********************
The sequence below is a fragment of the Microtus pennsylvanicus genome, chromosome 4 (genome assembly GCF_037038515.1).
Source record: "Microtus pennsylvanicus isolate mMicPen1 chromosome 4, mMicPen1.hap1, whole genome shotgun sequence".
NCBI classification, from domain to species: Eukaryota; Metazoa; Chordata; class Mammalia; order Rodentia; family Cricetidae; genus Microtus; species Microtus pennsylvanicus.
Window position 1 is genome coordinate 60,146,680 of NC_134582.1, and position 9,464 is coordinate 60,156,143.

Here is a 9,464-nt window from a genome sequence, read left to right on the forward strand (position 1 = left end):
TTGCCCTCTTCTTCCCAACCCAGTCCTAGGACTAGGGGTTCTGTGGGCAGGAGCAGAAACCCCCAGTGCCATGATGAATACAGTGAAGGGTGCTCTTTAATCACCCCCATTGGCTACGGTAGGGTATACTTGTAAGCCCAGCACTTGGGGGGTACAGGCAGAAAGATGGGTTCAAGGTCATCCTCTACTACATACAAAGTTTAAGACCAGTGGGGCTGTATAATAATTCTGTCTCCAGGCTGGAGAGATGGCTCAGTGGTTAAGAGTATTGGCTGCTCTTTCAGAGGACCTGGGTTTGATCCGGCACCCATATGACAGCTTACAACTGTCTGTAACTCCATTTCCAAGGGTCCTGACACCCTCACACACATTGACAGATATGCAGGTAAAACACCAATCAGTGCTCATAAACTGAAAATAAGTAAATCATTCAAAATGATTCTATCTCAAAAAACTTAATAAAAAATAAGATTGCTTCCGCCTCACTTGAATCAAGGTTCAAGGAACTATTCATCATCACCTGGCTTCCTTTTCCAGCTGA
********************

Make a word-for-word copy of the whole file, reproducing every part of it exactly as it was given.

The sequence below is a fragment of the Microtus pennsylvanicus genome, chromosome 4 (genome assembly GCF_037038515.1).
Source record: "Microtus pennsylvanicus isolate mMicPen1 chromosome 4, mMicPen1.hap1, whole genome shotgun sequence".
NCBI classification, from domain to species: Eukaryota; Metazoa; Chordata; class Mammalia; order Rodentia; family Cricetidae; genus Microtus; species Microtus pennsylvanicus.
Window position 1 is genome coordinate 60,146,680 of NC_134582.1, and position 9,464 is coordinate 60,156,143.

Here is a 9,464-nt window from a genome sequence, read left to right on the forward strand (position 1 = left end):
TTGCCCTCTTCTTCCCAACCCAGTCCTAGGACTAGGGGTTCTGTGGGCAGGAGCAGAAACCCCCAGTGCCATGATGAATACAGTGAAGGGTGCTCTTTAATCACCCCCATTGGCTACGGTAGGGTATACTTGTAAGCCCAGCACTTGGGGGGTACAGGCAGAAAGATGGGTTCAAGGTCATCCTCTACTACATACAAAGTTTAAGACCAGTGGGGCTGTATAATAATTCTGTCTCCAGGCTGGAGAGATGGCTCAGTGGTTAAGAGTATTGGCTGCTCTTTCAGAGGACCTGGGTTTGATCCGGCACCCATATGACAGCTTACAACTGTCTGTAACTCCATTTCCAAGGGTCCTGACACCCTCACACACATTGACAGATATGCAGGTAAAACACCAATCAGTGCTCATAAACTGAAAATAAGTAAATCATTCAAAATGATTCTATCTCAAAAAACTTAATAAAAAATAAGATTGCTTCCGCCTCACTTGAATCAAGGTTCAAGGAACTATTCATCATCACCTGGCTTCCTTTTCCAGCTGA